Black Holes and White Dwarves

This just in from the Chandra X-Ray observatory – it would appear that a black hole is eating a white dwarf! Technically, it was eating a black hole, about 65 million years ago…

There’s a few interesting anomalies about this event that are bound to refine astronomical information – Phil Plait, of course, has an excellent rundown in his informational and bombastic style, but if you’re willing to put up with me for a few paragraphs more…

First off; the star being pulled in is likely a White Dwarf (or a “degenerate dwarf” if you like the D&D style sound of that); these stars are hydrogen and helium poor, and rich in heavier metals that make the X-Ray emissions from this event distinctive.

Secondly, from the spectra of the infalling material, you can get an idea as to how fast the matter is falling in – giving you an idea of how large the black hole is. And this one is a strange size – not too big, not too small, a “middleweight” hole that had been suspected to exist, but never observed.

It will take the black hole about 100 years to eat this X-ray spewing dwarf, the core of which is made of a strange sort of matter – degenerate matter. This is a form of matter that can no longer be compressed, at this point quantum mechanics comes into play, and the matter is prevented from collapsing further because doing so would mean that elemental particles would have to occupy the same space.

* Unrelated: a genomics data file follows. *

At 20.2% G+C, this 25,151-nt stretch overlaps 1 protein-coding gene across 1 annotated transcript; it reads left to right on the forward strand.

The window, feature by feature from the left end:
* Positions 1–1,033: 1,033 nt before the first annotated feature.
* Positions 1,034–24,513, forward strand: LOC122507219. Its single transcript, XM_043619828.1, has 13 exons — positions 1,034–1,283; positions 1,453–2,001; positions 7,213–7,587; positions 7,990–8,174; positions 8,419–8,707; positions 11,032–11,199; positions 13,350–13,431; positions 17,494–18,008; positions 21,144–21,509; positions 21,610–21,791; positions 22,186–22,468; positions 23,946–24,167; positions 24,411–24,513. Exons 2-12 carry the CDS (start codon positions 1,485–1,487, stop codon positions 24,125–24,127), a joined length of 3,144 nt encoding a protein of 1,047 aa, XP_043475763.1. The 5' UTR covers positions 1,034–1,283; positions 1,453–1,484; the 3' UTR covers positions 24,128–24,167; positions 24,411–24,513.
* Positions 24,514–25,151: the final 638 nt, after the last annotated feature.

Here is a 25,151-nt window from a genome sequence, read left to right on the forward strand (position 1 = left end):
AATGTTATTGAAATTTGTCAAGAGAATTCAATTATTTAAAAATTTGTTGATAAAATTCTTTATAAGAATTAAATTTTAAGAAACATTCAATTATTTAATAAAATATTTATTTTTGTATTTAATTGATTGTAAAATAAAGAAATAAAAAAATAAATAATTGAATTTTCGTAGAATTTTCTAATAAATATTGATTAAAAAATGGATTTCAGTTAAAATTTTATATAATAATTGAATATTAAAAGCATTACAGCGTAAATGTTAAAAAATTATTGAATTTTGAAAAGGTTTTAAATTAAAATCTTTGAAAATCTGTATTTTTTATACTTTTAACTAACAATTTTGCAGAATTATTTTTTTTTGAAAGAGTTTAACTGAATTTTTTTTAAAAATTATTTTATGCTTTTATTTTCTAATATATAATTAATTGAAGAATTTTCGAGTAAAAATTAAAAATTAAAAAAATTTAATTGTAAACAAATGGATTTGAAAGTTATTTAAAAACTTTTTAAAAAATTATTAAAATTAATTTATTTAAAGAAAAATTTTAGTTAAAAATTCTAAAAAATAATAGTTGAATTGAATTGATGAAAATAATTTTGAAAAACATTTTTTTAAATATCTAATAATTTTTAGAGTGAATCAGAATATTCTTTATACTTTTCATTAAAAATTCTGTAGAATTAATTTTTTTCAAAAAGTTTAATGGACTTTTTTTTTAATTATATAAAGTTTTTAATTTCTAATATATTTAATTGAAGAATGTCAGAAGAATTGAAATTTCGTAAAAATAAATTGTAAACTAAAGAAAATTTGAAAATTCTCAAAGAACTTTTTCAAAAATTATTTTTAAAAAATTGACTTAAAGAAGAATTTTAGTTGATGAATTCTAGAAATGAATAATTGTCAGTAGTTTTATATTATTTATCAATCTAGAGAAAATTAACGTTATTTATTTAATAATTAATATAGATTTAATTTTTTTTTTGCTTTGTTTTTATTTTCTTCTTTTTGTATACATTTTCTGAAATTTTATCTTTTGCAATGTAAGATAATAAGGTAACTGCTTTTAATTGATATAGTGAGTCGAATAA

That is a lot of pressure. And it is a real effect that exerts actual expansive force, holding up the core of the star against collapse. This pressure is called degeneracy pressure.

If one of the stars in a binary star system becomes a white dwarf, and the other star is close enough, the white dwarf will actually pull star matter from it’s partner onto the surface of the white dwarf. With the addition of this matter, the white dwarf will eventually become so massive that the pressure overcomes the degeneracy pressure.

Then the shit blows up and it’s called a Type Ia Supernova.

So what Chandra is observing is sort of the reverse phenomenon. I can’t imagine that things will blow up, but we’ve got another hundred years of watching to see what happens when that degenerate matter turns back to normal gas.

Now, I’m no astrophysicist (which is why I read Phil P’s blog in the first place) but it could be interesting to see – the degenerate matter will eventually become gaseous again as the white dwarf loses mass, which could…

…I dunno…


3 responses to “Black Holes and White Dwarves

  1. i think we need to be concerned with more pressing issues

  2. jacksonskepticalsociety

    Someone call my broker.

    I had gone and put all my money on 2012.

  3. cant spell broker without spelling broke

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